Human dissections were often public events in the 17th and 18th centuries and the exhibition greets the visitor with seven group portraits of celebrated Dutch surgeons giving anatomy lessons. These include Rembrandt's Anatomy of Dr Deijman 1656, shown alongside historic medical instruments, and John Isaacs's new video work, which merges footage of Padua's anatomy theatre with imagery from modern hospitals. Twenty ecorches - sculptures of flayed bodies revealing muscle structures, housed in floor to ceiling glass cases - are shown alongside 18th-century anatomical wax models in which every artery and vein has been painstakingly recreated. These are, if anything, more revealing than the real thing.
"The lively hues and fresh sheen of the waxen organs somehow seem closer to the colourful vitality we expect to find within ourselves than the dull grey-brown confusion that dominates the actual dissection of a corpse," says Kemp. They are as concerned with a creation of beauty as they are about detailed representation. "These things that people regard as medical museum objects are bloody marvellous visually," he says.
The rich visual histories of obstetrics and the cycle of life are explored through images from ancient medical books, cross-sections of the womb and coloured 18th-century ceramics of pregnant women with peeled back abdominal skin, shown alongside artist Marc Quinn's Eternal Spring 1998, in which red flowers are preserved in frozen silicone.
A monumental blown glass spinal column, lit by fibre optics, by Katherine Dowson, leads up to the second part of the exhibition, which concentrates on the head and the human face. We are all obsessive people watchers, says Kemp, "instinctive physiognomists". The exhibition shows how over the centuries huge efforts were devoted to explaining and codifying exterior manifestations of inner character and emotion.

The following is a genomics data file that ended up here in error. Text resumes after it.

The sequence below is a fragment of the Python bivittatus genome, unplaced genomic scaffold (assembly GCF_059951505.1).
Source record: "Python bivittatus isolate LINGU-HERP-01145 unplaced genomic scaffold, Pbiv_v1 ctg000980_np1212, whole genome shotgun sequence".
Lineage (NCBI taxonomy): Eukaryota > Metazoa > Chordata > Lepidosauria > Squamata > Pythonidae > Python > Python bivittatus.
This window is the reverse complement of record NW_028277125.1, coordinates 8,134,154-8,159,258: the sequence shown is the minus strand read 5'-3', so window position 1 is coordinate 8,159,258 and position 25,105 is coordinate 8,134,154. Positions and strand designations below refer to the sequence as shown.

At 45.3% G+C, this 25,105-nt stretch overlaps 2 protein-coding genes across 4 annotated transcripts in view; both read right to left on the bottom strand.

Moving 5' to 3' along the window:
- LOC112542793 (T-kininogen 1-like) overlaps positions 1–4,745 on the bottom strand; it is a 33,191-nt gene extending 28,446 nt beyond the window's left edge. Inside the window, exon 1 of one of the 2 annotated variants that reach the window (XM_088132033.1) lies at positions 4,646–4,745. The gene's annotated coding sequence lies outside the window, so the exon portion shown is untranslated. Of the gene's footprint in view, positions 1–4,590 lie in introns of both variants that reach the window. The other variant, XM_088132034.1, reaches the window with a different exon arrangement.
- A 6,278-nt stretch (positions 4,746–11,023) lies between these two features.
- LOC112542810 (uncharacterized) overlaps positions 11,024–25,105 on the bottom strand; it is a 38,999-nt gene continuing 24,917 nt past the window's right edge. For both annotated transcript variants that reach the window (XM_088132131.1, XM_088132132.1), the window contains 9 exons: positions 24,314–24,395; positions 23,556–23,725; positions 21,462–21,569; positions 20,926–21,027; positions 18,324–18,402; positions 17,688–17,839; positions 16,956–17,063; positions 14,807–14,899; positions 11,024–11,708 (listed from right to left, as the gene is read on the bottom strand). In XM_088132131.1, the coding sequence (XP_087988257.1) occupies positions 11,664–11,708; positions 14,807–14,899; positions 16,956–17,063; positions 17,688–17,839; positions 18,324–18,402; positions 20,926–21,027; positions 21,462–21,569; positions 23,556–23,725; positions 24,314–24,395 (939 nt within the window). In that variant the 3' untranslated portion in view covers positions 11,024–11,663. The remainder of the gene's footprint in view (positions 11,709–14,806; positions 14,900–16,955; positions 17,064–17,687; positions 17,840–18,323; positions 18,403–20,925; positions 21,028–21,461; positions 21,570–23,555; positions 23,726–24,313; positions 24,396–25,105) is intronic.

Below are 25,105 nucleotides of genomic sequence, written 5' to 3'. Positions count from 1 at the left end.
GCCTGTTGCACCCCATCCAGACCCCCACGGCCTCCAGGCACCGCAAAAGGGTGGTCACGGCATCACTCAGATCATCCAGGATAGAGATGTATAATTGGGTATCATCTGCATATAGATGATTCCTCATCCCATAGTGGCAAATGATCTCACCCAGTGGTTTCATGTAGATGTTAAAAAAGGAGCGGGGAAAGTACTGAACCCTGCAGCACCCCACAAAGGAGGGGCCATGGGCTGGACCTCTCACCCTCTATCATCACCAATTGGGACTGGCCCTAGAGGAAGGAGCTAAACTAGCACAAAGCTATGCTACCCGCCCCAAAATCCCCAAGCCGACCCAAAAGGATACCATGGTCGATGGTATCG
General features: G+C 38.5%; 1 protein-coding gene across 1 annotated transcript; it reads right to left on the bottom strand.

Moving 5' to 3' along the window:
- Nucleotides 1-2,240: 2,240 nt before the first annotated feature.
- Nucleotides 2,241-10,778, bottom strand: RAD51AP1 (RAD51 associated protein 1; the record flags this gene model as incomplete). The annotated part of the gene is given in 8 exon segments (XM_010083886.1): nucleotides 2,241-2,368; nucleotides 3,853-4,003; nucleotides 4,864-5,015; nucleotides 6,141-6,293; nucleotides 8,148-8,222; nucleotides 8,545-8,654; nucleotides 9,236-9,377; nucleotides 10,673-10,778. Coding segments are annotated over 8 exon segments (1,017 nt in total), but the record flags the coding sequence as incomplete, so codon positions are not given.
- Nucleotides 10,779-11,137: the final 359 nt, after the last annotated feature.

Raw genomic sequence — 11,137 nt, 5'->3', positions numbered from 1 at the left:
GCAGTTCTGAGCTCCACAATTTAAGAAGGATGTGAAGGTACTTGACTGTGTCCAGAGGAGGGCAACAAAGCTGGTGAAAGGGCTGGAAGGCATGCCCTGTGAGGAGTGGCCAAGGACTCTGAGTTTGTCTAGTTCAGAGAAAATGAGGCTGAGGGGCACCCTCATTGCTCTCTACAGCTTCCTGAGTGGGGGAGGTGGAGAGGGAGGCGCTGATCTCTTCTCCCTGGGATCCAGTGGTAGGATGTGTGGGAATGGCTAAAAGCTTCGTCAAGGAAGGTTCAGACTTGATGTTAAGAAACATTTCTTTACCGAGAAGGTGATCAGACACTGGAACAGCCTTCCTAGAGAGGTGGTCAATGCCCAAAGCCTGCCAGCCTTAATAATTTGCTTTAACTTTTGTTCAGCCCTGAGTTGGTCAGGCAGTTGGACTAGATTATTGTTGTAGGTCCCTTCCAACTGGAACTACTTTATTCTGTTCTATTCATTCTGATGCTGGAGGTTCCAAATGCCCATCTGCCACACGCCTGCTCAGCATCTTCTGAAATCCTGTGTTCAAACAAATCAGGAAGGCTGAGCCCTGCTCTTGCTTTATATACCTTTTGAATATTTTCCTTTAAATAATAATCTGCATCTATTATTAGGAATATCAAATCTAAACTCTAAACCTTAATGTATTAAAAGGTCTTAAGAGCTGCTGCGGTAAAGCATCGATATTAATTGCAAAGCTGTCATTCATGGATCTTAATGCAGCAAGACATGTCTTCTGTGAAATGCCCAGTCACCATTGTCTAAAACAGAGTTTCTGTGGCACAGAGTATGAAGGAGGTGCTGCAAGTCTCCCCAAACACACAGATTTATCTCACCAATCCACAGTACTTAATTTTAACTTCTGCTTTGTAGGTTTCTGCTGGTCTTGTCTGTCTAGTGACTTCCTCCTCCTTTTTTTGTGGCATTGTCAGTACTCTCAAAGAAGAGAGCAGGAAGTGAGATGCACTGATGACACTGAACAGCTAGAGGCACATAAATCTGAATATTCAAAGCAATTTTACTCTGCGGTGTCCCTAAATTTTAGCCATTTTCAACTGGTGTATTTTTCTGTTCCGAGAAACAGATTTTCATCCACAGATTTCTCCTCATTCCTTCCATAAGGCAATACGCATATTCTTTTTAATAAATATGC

As the 19th century progressed, this concern developed into the pseudo-science of eugenics, as practised by Sir Francis Galton and represented in the show by his head-measuring device. Galton was obsessed with minute classification of types - from Eton College boys to Jews to boating parties on the River Thames. Although he is not an artist, Wallace talks about his work as "one of the most extraordinary visual enterprises of the 19th century", an enterprise that has excited the interest of contemporary German artist Gerhard Lang, featured in the exhibition, whom Wallace also describes as an "ethnographer and phenomenal classifier". Lang, she says, "scrutinises and photographs human and animal heads and faces, producing compound images of intriguing ambivalence".
Kemp argues that from the 19th century, art became concerned with defining its own professional interests and turned in on itself, disengaging with science, developing into art "about art, about art", culminating in abstraction. But with the rise of feminism in the late 20th century, artists once more re-engaged with the human body, technically, socially and visually.
Kemp argues that because connections between art and science are rare, those artists who have looked at medicine and science have been "the most sensational in the public eye". This is increased by the fact that medical appropriation of and intervention in the human body is such a fraught ethical business, as headlines about the use of children's body parts for medical research and the separation of Siamese twins demonstrates.
Both curators are aware that an art exhibition that relates to the big issues in medicine is not only a fascinating study of the relationship between art and science but also carries with it potential flashpoints and meat for public outrage.
"Spectacular Bodies - The Art and Science of the Human Body From Leonardo to Now" runs at the Hayward Gallery, London, from October 12 until January 14.